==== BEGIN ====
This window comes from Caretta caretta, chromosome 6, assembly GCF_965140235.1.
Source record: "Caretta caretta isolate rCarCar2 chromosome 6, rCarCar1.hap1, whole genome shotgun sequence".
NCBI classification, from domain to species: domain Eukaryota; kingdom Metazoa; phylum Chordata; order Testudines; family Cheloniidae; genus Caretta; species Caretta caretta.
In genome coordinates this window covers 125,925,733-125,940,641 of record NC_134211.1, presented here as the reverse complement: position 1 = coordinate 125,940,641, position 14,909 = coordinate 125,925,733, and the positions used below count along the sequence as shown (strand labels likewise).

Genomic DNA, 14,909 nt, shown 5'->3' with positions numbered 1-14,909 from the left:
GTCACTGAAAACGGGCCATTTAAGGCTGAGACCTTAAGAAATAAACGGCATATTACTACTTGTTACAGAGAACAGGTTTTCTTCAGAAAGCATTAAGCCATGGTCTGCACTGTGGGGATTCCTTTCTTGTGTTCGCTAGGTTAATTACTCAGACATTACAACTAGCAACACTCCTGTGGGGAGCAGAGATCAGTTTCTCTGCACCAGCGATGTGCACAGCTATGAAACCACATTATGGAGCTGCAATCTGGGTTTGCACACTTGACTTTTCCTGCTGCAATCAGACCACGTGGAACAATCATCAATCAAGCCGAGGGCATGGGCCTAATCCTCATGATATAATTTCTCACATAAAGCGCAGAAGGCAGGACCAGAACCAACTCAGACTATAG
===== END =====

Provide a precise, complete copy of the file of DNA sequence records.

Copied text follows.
This window comes from Caretta caretta, chromosome 6, assembly GCF_965140235.1.
Source record: "Caretta caretta isolate rCarCar2 chromosome 6, rCarCar1.hap1, whole genome shotgun sequence".
NCBI classification, from domain to species: domain Eukaryota; kingdom Metazoa; phylum Chordata; order Testudines; family Cheloniidae; genus Caretta; species Caretta caretta.
In genome coordinates this window covers 125,925,733-125,940,641 of record NC_134211.1, presented here as the reverse complement: position 1 = coordinate 125,940,641, position 14,909 = coordinate 125,925,733, and the positions used below count along the sequence as shown (strand labels likewise).

Genomic DNA, 14,909 nt, shown 5'->3' with positions numbered 1-14,909 from the left:
GTCACTGAAAACGGGCCATTTAAGGCTGAGACCTTAAGAAATAAACGGCATATTACTACTTGTTACAGAGAACAGGTTTTCTTCAGAAAGCATTAAGCCATGGTCTGCACTGTGGGGATTCCTTTCTTGTGTTCGCTAGGTTAATTACTCAGACATTACAACTAGCAACACTCCTGTGGGGAGCAGAGATCAGTTTCTCTGCACCAGCGATGTGCACAGCTATGAAACCACATTATGGAGCTGCAATCTGGGTTTGCACACTTGACTTTTCCTGCTGCAATCAGACCACGTGGAACAATCATCAATCAAGCCGAGGGCATGGGCCTAATCCTCATGATATAATTTCTCACATAAAGCGCAGAAGGCAGGACCAGAACCAACTCAGACTATAG